Rules of assessment are the rules, principles and frameworks which the University uses to calculate your course progression and final results.

Additional notes


External examiners

Staff photo
Prof Sandra Dudley

Professor of Communication Systems

London South Bank University

External Examiners provide an independent overview of our courses, offering their expertise and help towards our continual improvement of course content, teaching, learning, and assessment. External Examiners are normally academics from other higher education institutions, but may be from the industry, business or the profession as appropriate for the course. They comment on how well courses align with national standards, and on how well the teaching, learning and assessment methods allow students to develop and demonstrate the relevant knowledge and skills needed to achieve their awards. External Examiners who are responsible for awards are key members of Boards of Examiners. These boards make decisions about student progression within their course and about whether students can receive their final award.


Core You must take this module.
You must pass this module. No failure can be permitted.
Core with Options You can choose which module to study.
You must pass this module. No failure can be permitted.
Compulsory You must take this module.
There may be limited opportunities to continue on the course/be eligible for the degree if you fail.
Compulsory with Options You can choose which module to study.
There may be limited opportunities to continue on the course/be eligible for the degree if you fail.
Optional You can choose which module to study.
There may be limited opportunities to continue on the course/be eligible for the degree if you fail.

Year 1 - 2023/24

Component Number Module Code Module Title Status Min Credits Max Credits
01  PS118-4-FY-CO  Applied Psychology  Core  30  30 
02  CE101-4-FY-CO  Team Project Challenge  Core  15  15 
03    CE142-4-AU or CE141-4-FY  Core with Options  15  15 
04  CE151-4-AU-CO  Introduction to Programming  Core  15  15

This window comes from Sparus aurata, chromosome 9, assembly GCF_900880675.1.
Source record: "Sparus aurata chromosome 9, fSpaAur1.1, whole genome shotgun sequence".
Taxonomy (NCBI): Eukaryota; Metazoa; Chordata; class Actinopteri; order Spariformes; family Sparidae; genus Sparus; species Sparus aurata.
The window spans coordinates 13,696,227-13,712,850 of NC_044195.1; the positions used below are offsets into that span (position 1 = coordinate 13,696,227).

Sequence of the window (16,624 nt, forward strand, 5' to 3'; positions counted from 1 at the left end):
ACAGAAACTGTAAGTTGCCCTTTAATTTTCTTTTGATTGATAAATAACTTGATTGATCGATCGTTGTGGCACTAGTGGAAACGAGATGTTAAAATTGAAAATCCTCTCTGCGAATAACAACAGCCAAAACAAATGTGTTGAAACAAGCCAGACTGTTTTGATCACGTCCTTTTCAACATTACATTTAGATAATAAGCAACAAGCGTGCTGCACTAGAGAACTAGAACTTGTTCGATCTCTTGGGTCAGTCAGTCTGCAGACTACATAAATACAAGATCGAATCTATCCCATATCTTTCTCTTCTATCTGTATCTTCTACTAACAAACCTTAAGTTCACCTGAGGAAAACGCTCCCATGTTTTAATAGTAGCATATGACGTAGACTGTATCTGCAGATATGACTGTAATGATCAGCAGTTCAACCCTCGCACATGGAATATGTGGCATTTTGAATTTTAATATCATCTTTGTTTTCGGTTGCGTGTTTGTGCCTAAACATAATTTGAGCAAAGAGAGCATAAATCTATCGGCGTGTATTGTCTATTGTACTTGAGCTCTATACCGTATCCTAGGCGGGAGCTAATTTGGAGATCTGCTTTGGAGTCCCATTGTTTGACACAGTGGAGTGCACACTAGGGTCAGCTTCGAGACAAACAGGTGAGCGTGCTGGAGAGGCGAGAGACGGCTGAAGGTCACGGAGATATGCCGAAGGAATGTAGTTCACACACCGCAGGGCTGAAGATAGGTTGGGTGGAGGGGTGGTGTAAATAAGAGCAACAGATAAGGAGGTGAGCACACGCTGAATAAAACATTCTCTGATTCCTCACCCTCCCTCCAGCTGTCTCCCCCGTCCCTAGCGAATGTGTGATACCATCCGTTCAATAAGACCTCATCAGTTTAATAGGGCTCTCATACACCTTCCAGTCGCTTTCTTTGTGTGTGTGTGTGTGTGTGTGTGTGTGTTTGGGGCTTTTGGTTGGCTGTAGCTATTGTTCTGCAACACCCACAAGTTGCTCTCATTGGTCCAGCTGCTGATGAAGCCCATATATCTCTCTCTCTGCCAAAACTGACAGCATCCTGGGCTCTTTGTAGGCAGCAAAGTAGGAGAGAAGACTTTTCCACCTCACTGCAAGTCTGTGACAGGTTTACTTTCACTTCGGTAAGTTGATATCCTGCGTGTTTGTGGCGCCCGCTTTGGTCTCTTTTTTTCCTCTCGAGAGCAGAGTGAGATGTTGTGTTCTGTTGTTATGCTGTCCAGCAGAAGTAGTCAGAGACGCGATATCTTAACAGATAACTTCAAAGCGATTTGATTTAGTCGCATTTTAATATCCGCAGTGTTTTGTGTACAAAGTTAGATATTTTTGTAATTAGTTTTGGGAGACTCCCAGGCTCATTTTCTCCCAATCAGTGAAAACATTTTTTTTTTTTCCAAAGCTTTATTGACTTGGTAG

05  CE162-4-SP-CO  Digital Electronic Systems  Core  15  15 
06  CE163-4-AU-CO  Foundations of Electronics I  Core  15  15 
07  CE171-4-SP-CO  Neural Engineering Research Methods  Core  15  15 

Year 2 - 2024/25

Component Number Module Code Module Title Status Min Credits Max Credits
01  CE213-5-SP-CO  Introduction to Artificial Intelligence  Core  15  15 
02  CE223-5-SP-CO  Signal Processing  Core  15  15 
03  CE225-5-AU-CO  Neuroimaging and Brain Stimulation Technologies  Core  15  15 
04  CE246-5-SP-CO  Brain-Computer Interfaces and Peripheral-Neural Interfaces  Core  15  15 
05  CE262-5-AU-CO  Engineering Mathematics  Core  15  15 
06  CE201-5-FY-CO  Team Project Challenge  Core  15  15 
07  PS411-5-SP-CO  Brain and Behaviour  Core  15  15 
08    CE221-5-AU or PS407-5-AU or CE204-5-AU  Core with Options  15  15 

Year Abroad/Placement - 2025/26

Component Number Module Code Module Title Status Min Credits Max Credits
01  AW121-6-FY-CO  Abroad Module 120 Credits  Compulsory  120  120 

Year 3 - 2026/27

Component Number Module Code Module Title Status Min Credits Max Credits
01  CE301-6-FY-CO  Individual Capstone Project Challenge  Core  45  45 
02  CE335-6-AU-CO  Digital Signal Processing  Core  15  15 
03  CE345-6-AU-CO  Analysis and Classification of Neural Signals  Core  15  15 
04  PS495-6-AU-CO  The Neuroscience of Human Nature  Core  15  15 
05    Option(s) from list  Core with Options  30  30 

Exit awards

A module is given one of the following statuses: 'core' – meaning it must be taken and passed; 'compulsory' – meaning it must be taken; or 'optional' – meaning that students can choose the module from a designated list. The rules of assessment may allow for limited condonement of fails in 'compulsory' or 'optional' modules, but 'core' modules cannot be failed. The status of the module may be different in any exit awards which are available for the course. Exam Boards will consider students' eligibility for an exit award if they fail the main award or do not complete their studies.

Programme aims

  • To equip students with the knowledge and skills required to become leaders in the development of novel technologies and applications for the rapidly developing and innovative neural engineering industry .

  • To enable students to also acquire a solid background in biomedical, electronic and software engineering that will make them highly employable in the corresponding industries .

  • To give students a basic understanding of human-factors and psychological aspects associated with neural engineering and more generally biomedical engineering.

  • To provide students with a foundation for further study and research .

  • To develop the students' ability to make an effective contribution to team-based activity.